After a few years of trial and error, a number of the nation’s hand-made brands are starting to gain a global following
For a long time in shoemaking, “made in China” meant one thing: Western makers outsourcing and cost-cutting while trading on a brand name. It’s not exactly a recipe for top-end, artisanal products.
But things are changing. Recently, a new generation of home-grown brands has emerged, driven by enthusiasts and focused on craft. Since stores such as Beijing’s Medallion Shoes introduced a Chinese audience to the sleek, hand-welted designs and immaculate finishing of Antonio Meccariello and Saint Crispin’s, there’s been a flurry of new players: ACME in Beijing, Yearn in Chengdu, Jim&Jun and TGC in Shanghai, all producing elegant hand-welted, hand-lasted shoes. As those brands reach maturity, they’re starting to attract a global audience.
It wasn’t a smooth road, Tim Liu—one of the partners behind Yearn—tells Robb Report. Early on, “Chinese makers’ understanding of traditional handmade shoes was too limited, and people with purchasing power were more willing to buy European designer brands,” Liu says. At the same time, there were issues with the product, which looked the part but didn’t have the substance. “Through customer feedback, we realized that just pursuing good-looking design was not enough, and the comfort and balance of the shoes had not been addressed.” Working with industry veteran Jie Zeng in Chengdu, founder and designer Phoenix Fu spent two years redesigning the manufacturing process and the lasts to balance aesthetics and comfort. For ACME, too, the key was finding the right people. “The [Beijing] workshop has more than 15 talented artisans with an average experience of more than 30 years,” Marc Chow explains.
But how are international customers beginning to experience Chinese shoemaking? Few outside of China have the knowledge or time to navigate Taobao stores, and trying to fit customers at a distance isn’t easy even without a language barrier.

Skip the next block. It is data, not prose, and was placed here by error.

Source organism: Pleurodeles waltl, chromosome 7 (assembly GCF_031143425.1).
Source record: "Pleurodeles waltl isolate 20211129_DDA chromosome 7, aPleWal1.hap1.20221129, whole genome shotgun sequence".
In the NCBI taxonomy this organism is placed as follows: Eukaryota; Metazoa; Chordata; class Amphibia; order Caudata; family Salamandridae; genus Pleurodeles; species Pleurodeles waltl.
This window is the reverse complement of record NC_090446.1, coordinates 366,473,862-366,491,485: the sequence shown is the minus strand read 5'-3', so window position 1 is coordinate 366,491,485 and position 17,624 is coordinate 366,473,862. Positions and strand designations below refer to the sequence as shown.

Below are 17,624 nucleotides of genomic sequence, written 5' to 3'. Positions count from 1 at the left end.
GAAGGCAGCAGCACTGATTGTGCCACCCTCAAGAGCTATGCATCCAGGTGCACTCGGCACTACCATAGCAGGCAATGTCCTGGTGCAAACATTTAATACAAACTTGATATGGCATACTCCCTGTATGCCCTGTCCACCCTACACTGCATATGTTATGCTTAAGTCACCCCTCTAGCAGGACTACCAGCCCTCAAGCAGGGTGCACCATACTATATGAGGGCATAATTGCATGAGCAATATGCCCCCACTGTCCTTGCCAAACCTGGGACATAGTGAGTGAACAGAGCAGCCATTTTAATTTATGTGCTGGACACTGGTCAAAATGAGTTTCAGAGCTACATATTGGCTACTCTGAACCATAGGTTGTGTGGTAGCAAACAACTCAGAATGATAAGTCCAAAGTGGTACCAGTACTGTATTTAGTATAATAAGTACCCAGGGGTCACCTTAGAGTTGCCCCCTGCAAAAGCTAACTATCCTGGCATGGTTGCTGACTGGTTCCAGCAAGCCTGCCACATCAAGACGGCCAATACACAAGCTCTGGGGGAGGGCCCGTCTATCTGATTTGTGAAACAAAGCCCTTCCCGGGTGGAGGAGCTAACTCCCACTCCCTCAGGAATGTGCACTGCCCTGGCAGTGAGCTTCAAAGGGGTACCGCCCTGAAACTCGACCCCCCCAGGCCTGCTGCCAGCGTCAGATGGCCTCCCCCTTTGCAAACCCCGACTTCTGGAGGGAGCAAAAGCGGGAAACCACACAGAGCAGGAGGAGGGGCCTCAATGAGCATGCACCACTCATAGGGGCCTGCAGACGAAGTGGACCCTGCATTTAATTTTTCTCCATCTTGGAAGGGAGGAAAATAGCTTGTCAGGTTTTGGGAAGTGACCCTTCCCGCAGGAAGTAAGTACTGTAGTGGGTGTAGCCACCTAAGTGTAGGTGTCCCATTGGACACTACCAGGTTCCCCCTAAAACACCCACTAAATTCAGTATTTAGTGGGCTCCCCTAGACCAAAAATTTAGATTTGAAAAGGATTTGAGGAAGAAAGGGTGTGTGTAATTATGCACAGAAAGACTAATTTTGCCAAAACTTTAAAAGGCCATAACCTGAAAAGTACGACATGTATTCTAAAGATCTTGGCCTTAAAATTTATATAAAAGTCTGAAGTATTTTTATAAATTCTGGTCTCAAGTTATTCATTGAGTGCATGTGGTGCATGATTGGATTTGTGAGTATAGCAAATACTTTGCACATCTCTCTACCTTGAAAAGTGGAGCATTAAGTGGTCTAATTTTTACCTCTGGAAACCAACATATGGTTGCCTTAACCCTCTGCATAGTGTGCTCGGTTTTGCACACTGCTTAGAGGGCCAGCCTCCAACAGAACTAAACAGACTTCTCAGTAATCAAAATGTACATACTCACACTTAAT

That’s where people like Tom Brone come in. Brone started his career with the Hungarian shoemaker Vass in 2011, before founding European RTW brand Sons of Henrey in his native Belgium. A few years later, Brone says, he started thinking about selling hand-welted shoes again. He considered turning back to Vass, but wanted something finer and more elegant. Having connections in China from his Vass days, he set up a meeting with TGC in Shanghai and soon agreed to collaborate on a European project. That project was Oct. Tenth.
The main challenge was sizing, Brone explains. “It needed to be perfectly aligned to Western shoemaking, the same as a Crockett and Jones 10½, the same as an Edward Green 11. It can’t be a guessing game.” Oct. Tenth began with the development of four exclusive lasts, shaped for the longer, narrower Western foot, and sized for easy equivalence. In May 2021, the brand launched as a made-to-order offering through Sons of Henrey; in March it was re-launched as an independent channel.
William Wong of London boutique Arterton has a similar story. Wong operates as a curator and translator for Yearn (as well as its exclusive U.K. distributor), aligning Chinese craft with Western sizing and tastes. The proposition was simple, he says: “hand welted, hand outsole stitched shoes, using European leathers and trimmings.” But while the craft is there, brand awareness is not. This makes the London presence (and recent Savile Row popup store) all the more valuable: Arterton stocks ready-to-wear models in-house, alongside an extensive MTO offering.
Both Wong and Brone acknowledged the value proposition but were surprised by the quality. “The workmanship is either on a par or even better than the big [European] players,” Wong says. There’s a lot of handwork partly because the Chinese market is so small; it wouldn’t make sense to invest in many machines. Brone says ruefully that Oct. Tenth’s ability to source top leathers and suedes in China outstrips his in Belgium, thanks to their group buying practices.
Like The Anthology’s suits, recently seen at the Oscars, we’re just starting to see Chinese-made luxury emerge on the international stage under its own name. Wong compares the process to Japanese consumer brands: in the 1950s they were a budget option, but now connoisseurs the world over pay top-dollar we have Lexus and Grand Seiko.